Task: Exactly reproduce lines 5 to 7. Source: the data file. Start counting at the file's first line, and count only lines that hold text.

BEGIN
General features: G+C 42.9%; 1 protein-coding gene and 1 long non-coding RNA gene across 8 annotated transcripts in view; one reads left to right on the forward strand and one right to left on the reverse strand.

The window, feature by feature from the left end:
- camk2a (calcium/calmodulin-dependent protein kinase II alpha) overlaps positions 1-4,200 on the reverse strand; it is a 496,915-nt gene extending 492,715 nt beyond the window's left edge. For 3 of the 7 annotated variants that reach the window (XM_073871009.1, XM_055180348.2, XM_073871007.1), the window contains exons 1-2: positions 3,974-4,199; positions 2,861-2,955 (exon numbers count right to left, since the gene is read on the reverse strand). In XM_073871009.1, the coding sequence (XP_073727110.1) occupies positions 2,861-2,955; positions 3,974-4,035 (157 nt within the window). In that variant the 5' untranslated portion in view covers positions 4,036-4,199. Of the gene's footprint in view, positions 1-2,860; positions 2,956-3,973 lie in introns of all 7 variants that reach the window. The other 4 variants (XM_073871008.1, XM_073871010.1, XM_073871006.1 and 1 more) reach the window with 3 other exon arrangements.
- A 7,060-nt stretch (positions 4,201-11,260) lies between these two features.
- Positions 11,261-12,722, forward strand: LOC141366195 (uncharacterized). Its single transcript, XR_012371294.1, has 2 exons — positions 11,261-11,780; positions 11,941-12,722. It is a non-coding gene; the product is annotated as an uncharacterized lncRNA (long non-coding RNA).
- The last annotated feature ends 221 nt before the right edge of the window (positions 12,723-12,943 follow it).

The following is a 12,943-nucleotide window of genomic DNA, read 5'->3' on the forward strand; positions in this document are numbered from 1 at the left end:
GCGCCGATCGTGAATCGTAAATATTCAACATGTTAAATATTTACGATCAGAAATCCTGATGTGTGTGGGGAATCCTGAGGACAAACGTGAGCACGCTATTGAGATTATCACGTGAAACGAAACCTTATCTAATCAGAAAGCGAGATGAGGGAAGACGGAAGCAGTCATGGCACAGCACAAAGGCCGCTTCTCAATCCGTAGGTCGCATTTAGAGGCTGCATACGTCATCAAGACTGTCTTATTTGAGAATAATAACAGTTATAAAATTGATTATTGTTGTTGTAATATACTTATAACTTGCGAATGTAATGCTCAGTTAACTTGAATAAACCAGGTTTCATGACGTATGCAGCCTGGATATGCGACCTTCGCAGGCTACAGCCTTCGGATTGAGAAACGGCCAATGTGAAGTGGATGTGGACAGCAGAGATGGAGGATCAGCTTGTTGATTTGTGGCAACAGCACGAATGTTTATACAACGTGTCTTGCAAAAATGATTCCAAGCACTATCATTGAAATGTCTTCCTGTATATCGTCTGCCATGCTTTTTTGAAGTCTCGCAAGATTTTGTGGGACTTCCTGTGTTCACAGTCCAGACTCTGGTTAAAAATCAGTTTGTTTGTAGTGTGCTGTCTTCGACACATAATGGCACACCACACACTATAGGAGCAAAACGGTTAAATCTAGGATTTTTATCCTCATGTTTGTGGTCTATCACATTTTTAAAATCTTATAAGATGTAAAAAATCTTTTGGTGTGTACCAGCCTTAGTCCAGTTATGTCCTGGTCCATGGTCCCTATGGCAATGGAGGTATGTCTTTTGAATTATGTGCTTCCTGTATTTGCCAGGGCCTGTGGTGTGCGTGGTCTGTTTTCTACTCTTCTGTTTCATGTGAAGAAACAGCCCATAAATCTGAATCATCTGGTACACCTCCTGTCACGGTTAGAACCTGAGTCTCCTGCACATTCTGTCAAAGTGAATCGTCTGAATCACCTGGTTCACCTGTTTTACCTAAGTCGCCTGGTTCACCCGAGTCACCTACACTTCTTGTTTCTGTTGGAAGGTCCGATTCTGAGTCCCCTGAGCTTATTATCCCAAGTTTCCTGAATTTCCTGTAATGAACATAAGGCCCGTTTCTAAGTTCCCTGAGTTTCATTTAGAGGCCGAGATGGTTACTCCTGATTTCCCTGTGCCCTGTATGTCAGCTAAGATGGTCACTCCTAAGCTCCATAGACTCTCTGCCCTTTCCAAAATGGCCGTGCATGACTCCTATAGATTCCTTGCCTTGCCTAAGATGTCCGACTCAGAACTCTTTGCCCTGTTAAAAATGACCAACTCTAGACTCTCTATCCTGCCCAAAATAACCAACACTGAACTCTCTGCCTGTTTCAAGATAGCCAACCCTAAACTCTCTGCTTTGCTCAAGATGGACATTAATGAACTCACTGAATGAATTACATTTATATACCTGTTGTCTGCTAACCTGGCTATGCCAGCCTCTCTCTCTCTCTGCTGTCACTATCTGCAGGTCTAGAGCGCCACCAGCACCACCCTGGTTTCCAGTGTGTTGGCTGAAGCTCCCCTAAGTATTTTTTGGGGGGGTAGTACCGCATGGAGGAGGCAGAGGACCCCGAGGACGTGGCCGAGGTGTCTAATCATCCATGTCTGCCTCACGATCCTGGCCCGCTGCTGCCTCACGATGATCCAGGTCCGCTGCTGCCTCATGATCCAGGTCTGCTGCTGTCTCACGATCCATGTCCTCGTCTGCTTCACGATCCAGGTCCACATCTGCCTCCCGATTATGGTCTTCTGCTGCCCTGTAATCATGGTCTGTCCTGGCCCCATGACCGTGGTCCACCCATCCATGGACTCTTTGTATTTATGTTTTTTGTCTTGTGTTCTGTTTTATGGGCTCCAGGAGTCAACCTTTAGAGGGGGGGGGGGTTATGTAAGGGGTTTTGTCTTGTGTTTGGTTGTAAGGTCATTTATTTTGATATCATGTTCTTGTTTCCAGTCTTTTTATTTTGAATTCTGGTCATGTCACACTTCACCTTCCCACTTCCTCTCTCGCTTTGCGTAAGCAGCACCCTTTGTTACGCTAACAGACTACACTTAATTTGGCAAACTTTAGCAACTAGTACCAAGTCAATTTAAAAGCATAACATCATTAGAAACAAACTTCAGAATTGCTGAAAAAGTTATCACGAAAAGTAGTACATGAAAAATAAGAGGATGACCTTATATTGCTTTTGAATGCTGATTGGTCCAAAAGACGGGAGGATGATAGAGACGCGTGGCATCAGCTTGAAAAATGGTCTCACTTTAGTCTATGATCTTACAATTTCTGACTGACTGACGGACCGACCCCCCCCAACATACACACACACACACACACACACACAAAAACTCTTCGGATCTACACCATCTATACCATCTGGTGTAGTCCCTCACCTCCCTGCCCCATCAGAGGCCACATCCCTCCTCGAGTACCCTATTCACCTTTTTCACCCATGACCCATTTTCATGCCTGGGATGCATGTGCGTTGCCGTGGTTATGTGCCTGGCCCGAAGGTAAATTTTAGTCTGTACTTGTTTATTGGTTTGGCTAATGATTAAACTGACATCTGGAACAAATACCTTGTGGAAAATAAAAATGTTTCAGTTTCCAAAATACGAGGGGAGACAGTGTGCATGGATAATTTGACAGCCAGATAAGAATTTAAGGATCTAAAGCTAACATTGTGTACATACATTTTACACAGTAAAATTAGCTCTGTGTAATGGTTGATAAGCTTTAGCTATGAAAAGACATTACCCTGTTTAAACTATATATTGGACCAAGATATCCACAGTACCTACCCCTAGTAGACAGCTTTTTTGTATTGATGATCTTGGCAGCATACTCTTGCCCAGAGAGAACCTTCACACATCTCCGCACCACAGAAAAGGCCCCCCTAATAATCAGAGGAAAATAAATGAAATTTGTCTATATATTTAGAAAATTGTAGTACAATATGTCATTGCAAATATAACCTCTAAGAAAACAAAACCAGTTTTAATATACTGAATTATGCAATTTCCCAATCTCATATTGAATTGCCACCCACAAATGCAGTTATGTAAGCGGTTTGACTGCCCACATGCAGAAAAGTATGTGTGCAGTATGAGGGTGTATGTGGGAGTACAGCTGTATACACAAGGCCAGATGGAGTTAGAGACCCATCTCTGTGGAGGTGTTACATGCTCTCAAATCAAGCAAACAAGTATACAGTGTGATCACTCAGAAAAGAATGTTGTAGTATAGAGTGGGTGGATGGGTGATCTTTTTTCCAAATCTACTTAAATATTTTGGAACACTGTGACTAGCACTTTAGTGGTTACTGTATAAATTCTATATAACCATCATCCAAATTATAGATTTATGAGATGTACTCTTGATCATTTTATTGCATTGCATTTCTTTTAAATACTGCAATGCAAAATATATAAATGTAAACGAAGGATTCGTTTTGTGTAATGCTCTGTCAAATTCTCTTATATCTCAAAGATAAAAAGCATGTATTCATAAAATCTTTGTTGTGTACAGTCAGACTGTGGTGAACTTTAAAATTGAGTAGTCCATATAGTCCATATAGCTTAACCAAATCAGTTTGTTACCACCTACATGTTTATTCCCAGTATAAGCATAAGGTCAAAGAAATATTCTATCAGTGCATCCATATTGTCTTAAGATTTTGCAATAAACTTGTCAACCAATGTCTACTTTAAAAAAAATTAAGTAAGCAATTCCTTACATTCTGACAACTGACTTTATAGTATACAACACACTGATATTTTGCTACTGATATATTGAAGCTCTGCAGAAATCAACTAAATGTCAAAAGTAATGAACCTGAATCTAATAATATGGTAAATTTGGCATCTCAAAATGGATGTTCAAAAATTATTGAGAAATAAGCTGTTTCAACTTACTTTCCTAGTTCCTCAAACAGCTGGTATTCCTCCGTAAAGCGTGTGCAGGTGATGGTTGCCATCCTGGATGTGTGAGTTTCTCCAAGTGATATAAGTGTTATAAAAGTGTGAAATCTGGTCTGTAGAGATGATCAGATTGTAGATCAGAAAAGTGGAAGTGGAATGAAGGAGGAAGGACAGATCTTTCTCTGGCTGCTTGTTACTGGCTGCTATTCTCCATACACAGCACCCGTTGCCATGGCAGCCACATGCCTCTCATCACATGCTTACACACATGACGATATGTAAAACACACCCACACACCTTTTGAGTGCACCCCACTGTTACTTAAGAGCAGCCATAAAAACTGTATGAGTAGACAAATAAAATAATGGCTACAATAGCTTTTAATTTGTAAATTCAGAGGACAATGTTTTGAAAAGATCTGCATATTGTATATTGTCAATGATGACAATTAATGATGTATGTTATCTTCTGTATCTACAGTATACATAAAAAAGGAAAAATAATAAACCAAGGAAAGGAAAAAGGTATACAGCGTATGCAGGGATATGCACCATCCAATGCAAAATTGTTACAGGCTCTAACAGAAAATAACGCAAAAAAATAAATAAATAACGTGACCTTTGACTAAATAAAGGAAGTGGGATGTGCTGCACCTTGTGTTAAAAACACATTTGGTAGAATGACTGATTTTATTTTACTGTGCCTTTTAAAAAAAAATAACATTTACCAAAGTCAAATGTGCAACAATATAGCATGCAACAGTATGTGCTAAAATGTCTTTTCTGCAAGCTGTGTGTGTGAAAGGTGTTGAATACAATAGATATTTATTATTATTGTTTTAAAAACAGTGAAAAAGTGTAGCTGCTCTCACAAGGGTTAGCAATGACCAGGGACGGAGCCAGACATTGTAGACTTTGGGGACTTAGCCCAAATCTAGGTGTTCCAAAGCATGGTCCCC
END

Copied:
- Positions 11,261-12,722, forward strand: LOC141366195 (uncharacterized). Its single transcript, XR_012371294.1, has 2 exons — positions 11,261-11,780; positions 11,941-12,722. It is a non-coding gene; the product is annotated as an uncharacterized lncRNA (long non-coding RNA).
- The last annotated feature ends 221 nt before the right edge of the window (positions 12,723-12,943 follow it).

The following is a 12,943-nucleotide window of genomic DNA, read 5'->3' on the forward strand; positions in this document are numbered from 1 at the left end: